Long-Acting Osteoarthritis Knee Pain Relief

To those who don’t suffer from them, sore knees might not sound so bad. But people who are afflicted with knee pain know it can interfere with all sorts of physical activity including very basic ones because we bend and use our knees whenever we walk, sit, get in or out of the car, bed, or the tub, dress, do housework, pick up and carry things, or go up and down stairs. Thus, knee pain can detract from a person’s quality of life frequently if not constantly. It can even keep you from lying comfortably in bed and getting a good night’s sleep. Some of the most severe and enduring knee pain comes from osteoarthritis.


Osteoarthritis is a form of degenerative joint disease. It’s a deterioration of the cartilage in the joint and eventually of the underlying bone. The most common symptoms are joint pain and stiffness, but sufferers may also experience swelling and decreased range of motion, a grinding or clicking sound when flexing the joint, and problems bending or straightening a limb. Early on in the progression of osteoarthritis, the symptoms may occur only after exertion, but in the later stages, pain and other symptoms can become constant.

Exercise, weight loss for those who are overweight, and other measures to reduce stress on joints can sometimes slow the progression of osteoarthritis and achieve symptom relief. But for those whose osteoarthritis is producing knee pain and who need additional help to cope with that discomfort, PRI has treatment options to help.


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What Is Zilretta?


You should not receive a ZILRETTA injection if you are allergic to corticosteroids, triamcinolone acetonide or any other component of the product.

Before starting on Zilretta, let the doctor know if you have (or have had) an active or chronic infection including tuberculosis, ITP, stroke, heart disease, heart attack, hypertension, glaucoma, cataracts, or herpes infections of the eyes, a nerve-muscle disorder like myasthenia gravis, liver or kidney disease, a colostomy, ileostomy, or stomach surgery, diabetes, a stomach or intestinal disorder, low bone mineral density, or problems with your thyroid or adrenal glands. Also let your doctor know if you’re pregnant and be sure to inform him or her about all your current medications.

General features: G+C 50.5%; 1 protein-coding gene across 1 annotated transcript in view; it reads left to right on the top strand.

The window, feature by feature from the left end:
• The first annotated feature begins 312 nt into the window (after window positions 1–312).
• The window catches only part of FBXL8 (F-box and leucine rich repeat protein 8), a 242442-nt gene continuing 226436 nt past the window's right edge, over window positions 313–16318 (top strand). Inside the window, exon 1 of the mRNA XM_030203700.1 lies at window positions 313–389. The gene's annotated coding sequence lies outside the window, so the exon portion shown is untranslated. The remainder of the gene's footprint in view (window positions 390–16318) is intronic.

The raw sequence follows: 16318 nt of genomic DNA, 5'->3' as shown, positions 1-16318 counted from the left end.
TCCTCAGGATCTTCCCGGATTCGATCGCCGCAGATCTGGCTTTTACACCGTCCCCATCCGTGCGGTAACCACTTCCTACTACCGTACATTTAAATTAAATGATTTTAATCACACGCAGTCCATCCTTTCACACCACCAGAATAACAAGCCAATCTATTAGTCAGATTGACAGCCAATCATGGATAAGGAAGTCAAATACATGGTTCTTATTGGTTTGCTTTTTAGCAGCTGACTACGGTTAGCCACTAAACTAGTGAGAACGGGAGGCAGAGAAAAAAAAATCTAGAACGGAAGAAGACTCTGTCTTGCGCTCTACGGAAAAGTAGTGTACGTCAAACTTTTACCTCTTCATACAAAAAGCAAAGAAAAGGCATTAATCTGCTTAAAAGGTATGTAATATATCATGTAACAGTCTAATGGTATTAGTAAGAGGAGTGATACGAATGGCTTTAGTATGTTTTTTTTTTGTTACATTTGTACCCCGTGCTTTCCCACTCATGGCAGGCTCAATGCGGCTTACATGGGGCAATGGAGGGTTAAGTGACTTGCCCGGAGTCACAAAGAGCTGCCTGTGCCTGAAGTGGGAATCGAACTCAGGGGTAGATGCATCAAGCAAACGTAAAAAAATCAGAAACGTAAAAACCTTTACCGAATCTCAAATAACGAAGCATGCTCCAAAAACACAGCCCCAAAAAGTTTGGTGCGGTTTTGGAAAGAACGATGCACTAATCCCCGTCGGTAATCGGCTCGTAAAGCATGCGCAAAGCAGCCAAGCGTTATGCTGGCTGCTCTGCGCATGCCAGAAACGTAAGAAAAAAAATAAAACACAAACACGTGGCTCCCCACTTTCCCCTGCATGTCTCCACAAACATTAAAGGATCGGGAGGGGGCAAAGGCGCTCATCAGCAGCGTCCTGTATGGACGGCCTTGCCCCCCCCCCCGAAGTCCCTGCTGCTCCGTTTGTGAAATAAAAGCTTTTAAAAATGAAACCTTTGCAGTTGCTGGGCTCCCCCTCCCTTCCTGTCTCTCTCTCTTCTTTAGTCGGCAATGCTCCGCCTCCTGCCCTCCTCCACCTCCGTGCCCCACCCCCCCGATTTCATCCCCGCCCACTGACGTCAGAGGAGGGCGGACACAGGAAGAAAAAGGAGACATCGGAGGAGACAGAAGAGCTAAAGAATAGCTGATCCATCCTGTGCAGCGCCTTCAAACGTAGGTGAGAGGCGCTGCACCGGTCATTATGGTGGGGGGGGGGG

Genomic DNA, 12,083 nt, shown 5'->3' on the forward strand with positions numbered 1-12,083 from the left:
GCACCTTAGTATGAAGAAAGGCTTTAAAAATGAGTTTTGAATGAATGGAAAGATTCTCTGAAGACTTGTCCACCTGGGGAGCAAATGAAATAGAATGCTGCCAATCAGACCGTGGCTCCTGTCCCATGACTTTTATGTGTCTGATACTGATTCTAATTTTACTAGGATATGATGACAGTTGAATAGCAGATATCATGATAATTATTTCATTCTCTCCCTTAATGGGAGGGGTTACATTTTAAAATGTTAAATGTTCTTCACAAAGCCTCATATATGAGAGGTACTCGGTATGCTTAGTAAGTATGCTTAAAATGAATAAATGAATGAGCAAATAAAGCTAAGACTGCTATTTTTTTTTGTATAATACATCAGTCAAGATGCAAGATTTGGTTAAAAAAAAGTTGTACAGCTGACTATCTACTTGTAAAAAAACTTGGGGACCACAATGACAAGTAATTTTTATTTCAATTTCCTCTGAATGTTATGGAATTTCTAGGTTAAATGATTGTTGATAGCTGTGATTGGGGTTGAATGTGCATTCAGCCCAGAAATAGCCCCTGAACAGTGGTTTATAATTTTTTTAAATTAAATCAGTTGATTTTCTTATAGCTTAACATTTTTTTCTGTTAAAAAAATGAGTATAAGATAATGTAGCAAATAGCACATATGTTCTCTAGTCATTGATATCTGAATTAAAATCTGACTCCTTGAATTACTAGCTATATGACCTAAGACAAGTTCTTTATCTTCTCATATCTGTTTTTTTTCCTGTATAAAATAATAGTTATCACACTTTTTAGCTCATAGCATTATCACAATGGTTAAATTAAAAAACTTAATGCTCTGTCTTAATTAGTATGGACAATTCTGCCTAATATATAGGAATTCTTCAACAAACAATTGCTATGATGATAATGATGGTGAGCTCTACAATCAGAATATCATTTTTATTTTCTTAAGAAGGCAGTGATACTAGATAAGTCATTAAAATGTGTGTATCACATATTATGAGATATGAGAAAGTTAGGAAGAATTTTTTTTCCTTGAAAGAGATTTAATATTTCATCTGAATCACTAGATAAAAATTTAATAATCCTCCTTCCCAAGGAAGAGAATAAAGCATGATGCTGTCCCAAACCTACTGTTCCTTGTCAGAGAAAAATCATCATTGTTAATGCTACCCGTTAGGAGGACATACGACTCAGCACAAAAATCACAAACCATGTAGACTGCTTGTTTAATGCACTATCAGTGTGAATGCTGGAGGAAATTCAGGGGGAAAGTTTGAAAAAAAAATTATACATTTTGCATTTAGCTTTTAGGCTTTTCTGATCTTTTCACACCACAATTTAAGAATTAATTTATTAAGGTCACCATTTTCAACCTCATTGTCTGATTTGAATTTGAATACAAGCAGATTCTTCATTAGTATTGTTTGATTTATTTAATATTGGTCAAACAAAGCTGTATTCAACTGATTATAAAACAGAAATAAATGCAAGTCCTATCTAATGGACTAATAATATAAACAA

Indication and Important Risk Information

ZILRETTA® (triamcinolone acetonide extended-release injectable suspension) is an extended-release corticosteroid approved to manage osteoarthritis knee pain. The benefits and risks of repeat injections have not been demonstrated.

Who should not receive ZILRETTA?
You should not receive a ZILRETTA injection if you are allergic to corticosteroids, triamcinolone acetonide or any other component of the product.

What possible side effects of corticosteroids could occur with ZILRETTA?

  • Rare serious allergic reactions
  • Effects in the injected knee such as infection (with pain, swelling and restricted motion) or joint damage
  • Increased chance of getting an infection, and a decreased ability to fight an infection
  • Effects on hormone production. These effects can be reversible
  • Elevated blood pressure, sodium and water retention, and potassium loss
  • Intestinal perforation if you have certain gastrointestinal disorders
  • Weakening of bones
  • Changes in behavior or mood disturbances
  • Increased pressure inside the eye

What are the most common side effects of receiving a ZILRETTA injection?
In multiple clinical trials, the most common side effects seen in people taking ZILRETTA were joint pain, headache, joint swelling, back pain, sore throat and runny nose, upper respiratory tract infection, and bruising.

What should you tell your doctor BEFORE receiving a ZILRETTA injection?
Tell your doctor about all of the medications you are taking (including both prescription and over-the-counter medicines) and about any medical conditions, especially if you have high blood pressure, heart disease, ulcers, diverticulitis or other gastrointestinal disorders, kidney problems, diabetes, glaucoma, behavior or mood disorders, and/or infections.

What should you tell your doctor AFTER receiving a ZILRETTA injection?
Contact your doctor if you develop a fever or other signs of infection, have an increase in pain along with swelling of the injected knee, restriction of joint motion, or a general feeling of discomfort. Contact your doctor immediately if you are exposed to chicken pox or measles, or for any new or worsening changes in behavior or mood.

These are not all of the possible side effects with ZILRETTA or corticosteroid medications. Please see the full Prescribing Information at www.ZILRETTALabel.com/PI.pdf. Always contact your doctor if you have questions or experience any side effects.

You are encouraged to report side effects to the FDA: Call 1-800-FDA-1088 (332-1088), or visit www.fda.gov/medwatch. You may also report side effects to Flexion at 1-844-FLEXION (353-9466).